Back in the autumn of 2020 Turkey’s international standing was truly in the doldrums.
The US presidential election was in full swing. Trump may have turned a blind eye to Erdogan’s anti-Kurd land grab in northern Syria, but he drew the line at Turkey, a member of NATO, acquiring the US’s state-of-the-art multi-purpose F-35 fighter aircraft, while already purchasing the Russian S-400 anti-aircraft system designed specifically to destroy aircraft like the F-35. Trump had ejected him from the F-35 program and imposed sanctions on Turkey. Presidential hopeful Joe Biden, long opposed to Erdogan’s power-grabbing activities in Syria, would certainly not reverse that.
Erdogan had also attracted the displeasure of the EU by continuing to explore for gas in what is internationally recognized as Cypriot waters. After months of acrimonious exchanges, in December 2020 the EU actually imposed targeted sanctions on Turkey. The UK, now no longer in the EU, sanctioned Turkey on the same grounds.
Turkey’s relations with Egypt had been frozen solid ever since 2013, when Muslim Brotherhood President Mohamed Morsi was ousted by Abdel Fattah al-Sisi. Erdogan, a life-long adherent of the Brotherhood, expelled Egypt’s ambassador, and Sisi reciprocated.
Egypt and Turkey-backed opposite sides in the war in Libya, while Turkey did its best to subvert Egypt’s developing commercial and maritime partnership with Greece. Relations with Saudi Arabia had been overshadowed for years by the assassination of journalist Jamal Khashoggi in Saudi’s consulate in Istanbul.
As for Israel, it had long been obvious that Erdogan seized every opportunity to denounce Israel in the most extravagant terms, and to act against it whenever he could. Not the least of his hostile moves was to support Hamas and to provide a base in Istanbul for senior Hamas officials, granting at least twelve of them Turkish citizenship.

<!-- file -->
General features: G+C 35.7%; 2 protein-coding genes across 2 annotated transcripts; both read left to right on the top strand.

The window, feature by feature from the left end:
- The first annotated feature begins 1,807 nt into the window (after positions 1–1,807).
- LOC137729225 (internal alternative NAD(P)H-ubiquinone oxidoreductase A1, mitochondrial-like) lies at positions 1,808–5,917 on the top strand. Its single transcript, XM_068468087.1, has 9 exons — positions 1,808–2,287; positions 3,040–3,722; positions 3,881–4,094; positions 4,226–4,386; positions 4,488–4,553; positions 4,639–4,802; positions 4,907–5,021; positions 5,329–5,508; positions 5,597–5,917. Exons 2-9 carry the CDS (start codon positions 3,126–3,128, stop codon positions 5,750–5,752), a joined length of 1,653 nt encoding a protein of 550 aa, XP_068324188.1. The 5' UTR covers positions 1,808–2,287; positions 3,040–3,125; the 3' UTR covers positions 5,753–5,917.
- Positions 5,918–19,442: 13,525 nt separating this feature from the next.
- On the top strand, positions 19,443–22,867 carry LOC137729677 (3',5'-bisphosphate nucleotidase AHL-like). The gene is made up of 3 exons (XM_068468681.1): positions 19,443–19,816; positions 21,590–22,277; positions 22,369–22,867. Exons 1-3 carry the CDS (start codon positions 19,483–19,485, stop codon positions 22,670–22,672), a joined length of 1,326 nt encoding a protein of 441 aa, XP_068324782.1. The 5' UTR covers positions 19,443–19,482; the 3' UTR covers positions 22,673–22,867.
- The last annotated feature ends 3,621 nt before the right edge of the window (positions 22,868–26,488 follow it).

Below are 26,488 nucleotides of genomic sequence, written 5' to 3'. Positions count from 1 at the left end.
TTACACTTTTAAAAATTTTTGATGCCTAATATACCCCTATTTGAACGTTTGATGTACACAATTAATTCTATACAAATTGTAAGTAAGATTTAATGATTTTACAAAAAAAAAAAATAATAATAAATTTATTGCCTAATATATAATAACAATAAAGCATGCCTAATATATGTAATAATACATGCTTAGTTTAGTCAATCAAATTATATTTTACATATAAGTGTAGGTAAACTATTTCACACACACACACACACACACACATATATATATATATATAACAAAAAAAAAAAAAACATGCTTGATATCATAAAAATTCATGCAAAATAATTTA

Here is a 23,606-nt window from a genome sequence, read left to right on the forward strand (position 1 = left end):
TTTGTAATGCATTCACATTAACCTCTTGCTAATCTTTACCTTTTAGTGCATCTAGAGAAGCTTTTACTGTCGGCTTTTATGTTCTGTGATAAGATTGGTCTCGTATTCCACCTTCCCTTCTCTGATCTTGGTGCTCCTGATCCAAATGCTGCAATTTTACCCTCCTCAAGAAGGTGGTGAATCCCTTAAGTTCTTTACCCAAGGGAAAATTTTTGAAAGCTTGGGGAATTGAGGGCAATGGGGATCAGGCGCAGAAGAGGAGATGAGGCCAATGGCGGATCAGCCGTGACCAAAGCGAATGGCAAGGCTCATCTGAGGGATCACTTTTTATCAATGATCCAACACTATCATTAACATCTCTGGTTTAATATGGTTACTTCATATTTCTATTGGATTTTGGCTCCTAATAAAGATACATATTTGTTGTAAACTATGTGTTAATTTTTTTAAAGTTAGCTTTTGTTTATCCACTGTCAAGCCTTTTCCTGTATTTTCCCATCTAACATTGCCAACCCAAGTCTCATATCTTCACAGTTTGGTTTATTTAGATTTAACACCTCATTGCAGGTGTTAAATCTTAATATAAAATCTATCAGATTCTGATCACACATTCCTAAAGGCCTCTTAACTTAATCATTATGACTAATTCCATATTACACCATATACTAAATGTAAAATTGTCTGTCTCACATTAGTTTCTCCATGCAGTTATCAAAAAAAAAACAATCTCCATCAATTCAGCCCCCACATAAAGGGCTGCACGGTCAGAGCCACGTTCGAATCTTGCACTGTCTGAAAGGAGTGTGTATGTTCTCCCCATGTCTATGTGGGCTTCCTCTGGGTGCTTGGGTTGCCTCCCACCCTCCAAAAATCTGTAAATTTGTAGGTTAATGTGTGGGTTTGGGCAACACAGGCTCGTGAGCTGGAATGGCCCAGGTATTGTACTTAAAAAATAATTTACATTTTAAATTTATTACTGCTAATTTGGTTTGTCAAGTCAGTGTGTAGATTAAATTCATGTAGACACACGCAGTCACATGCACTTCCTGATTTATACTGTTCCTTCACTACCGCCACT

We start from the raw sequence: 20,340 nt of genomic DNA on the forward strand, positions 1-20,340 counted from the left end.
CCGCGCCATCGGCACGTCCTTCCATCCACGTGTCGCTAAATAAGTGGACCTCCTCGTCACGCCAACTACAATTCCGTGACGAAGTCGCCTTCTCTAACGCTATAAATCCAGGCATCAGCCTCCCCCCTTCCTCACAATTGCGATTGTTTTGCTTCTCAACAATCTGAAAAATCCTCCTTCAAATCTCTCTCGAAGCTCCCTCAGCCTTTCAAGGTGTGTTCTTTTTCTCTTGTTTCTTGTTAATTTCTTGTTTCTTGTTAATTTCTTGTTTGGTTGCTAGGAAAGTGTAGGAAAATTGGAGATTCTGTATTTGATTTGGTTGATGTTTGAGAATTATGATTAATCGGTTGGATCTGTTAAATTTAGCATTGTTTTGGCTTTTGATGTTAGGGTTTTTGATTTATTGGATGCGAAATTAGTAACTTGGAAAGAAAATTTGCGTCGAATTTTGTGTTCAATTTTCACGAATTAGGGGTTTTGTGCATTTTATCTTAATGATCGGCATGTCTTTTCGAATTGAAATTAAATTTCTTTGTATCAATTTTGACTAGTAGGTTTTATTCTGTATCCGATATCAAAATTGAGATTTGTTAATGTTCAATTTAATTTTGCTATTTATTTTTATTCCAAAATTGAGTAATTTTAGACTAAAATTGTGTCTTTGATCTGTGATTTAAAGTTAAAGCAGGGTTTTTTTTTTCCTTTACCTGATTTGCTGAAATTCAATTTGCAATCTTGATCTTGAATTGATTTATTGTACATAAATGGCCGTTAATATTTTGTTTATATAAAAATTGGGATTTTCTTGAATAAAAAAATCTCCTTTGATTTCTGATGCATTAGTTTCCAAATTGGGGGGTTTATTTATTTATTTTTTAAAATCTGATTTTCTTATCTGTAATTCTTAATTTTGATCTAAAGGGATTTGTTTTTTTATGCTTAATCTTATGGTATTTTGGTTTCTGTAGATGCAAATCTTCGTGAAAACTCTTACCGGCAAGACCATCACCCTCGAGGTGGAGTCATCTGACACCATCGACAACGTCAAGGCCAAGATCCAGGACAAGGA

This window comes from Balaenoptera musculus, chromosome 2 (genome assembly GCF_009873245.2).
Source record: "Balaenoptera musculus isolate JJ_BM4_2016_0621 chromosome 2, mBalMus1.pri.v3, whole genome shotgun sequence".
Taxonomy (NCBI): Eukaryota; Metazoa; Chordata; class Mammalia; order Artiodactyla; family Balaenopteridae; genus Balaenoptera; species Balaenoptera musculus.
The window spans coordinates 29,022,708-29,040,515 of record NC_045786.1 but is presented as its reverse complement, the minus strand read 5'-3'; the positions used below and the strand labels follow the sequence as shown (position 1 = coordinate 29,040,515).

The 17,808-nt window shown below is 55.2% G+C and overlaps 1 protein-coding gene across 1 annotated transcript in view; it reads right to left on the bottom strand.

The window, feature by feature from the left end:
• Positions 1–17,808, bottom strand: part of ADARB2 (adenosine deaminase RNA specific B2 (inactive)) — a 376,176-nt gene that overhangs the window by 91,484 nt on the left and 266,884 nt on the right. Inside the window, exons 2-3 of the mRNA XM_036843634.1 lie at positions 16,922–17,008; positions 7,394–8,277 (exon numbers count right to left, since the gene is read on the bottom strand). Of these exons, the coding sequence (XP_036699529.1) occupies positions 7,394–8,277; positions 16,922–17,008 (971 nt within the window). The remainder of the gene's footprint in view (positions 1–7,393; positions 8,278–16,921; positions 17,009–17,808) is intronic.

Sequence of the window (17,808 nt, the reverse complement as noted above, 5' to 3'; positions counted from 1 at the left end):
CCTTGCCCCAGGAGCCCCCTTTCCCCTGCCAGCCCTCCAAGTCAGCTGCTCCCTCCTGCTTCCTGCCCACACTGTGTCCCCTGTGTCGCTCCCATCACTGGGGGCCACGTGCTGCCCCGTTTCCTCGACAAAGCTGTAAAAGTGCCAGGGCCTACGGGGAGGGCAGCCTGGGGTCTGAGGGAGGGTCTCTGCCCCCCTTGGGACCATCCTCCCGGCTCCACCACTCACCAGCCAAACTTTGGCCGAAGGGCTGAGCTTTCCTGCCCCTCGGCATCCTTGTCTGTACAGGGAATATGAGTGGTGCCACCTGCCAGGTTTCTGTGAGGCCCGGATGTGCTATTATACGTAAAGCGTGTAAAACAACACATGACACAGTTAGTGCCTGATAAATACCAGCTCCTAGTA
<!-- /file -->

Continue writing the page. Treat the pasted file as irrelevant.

In short Turkey, in pursuit of its own political priorities, had fences to mend with, inter alia, the US, the EU, the UK, Egypt, Saudi Arabia, and Israel.
This was the background to the change of Erdogan’s tone on the international scene. Erdogan, or his advisers, must have realized that to achieve his strategic objective of extending and stabilizing Turkey’s power base across the Middle East, a reassessment of tactics was called for. Out of what must have been a root and branch analysis, came a plan to address the problem – Turkey would embark on a charm offensive, involving “reconciliation” or “rebooting” of relationships with one-time enemies, opponents, or unfriendly states.
Israel responded cautiously to his first overtures. The media reported that at a meeting held on December 30, 2020 Israel’s foreign minister Gabi Ashkenazi decided to send “quiet feelers” to Ankara to assess how much weight to attach to them. These feelers, meaningful or not, were followed by conciliatory moves by Turkey in other directions – with Germany, the EU, and even Greece and Saudi Arabia.
President Herzog’s visit to Turkey on March 9 and 10, as part of a tour of Mediterranean countries, made him the first Israeli president to do so since 2007.
In an interview on Turkish TV, Erdogan said: “This visit could open a new chapter in relations between Turkey and Israel,” adding that he was “ready to take steps in Israel’s direction in all areas.”
Did he mean what he said? The proof of the pudding is in the eating.